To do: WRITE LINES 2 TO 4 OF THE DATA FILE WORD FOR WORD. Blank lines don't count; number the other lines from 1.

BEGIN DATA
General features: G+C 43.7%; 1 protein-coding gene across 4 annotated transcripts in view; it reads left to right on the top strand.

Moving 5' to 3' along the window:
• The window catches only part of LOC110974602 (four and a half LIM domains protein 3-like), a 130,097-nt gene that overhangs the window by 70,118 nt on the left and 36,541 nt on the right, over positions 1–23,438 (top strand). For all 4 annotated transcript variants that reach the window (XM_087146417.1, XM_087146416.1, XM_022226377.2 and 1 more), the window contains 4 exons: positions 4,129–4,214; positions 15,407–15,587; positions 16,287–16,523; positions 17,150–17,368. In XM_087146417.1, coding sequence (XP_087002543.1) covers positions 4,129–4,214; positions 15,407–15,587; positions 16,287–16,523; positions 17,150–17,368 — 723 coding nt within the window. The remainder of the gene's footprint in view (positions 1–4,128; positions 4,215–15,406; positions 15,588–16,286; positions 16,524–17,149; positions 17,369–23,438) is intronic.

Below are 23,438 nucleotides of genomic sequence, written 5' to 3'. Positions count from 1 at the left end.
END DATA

Moving 5' to 3' along the window:
• The window catches only part of LOC110974602 (four and a half LIM domains protein 3-like), a 130,097-nt gene that overhangs the window by 70,118 nt on the left and 36,541 nt on the right, over positions 1–23,438 (top strand). For all 4 annotated transcript variants that reach the window (XM_087146417.1, XM_087146416.1, XM_022226377.2 and 1 more), the window contains 4 exons: positions 4,129–4,214; positions 15,407–15,587; positions 16,287–16,523; positions 17,150–17,368. In XM_087146417.1, coding sequence (XP_087002543.1) covers positions 4,129–4,214; positions 15,407–15,587; positions 16,287–16,523; positions 17,150–17,368 — 723 coding nt within the window. The remainder of the gene's footprint in view (positions 1–4,128; positions 4,215–15,406; positions 15,588–16,286; positions 16,524–17,149; positions 17,369–23,438) is intronic.

Below are 23,438 nucleotides of genomic sequence, written 5' to 3'. Positions count from 1 at the left end.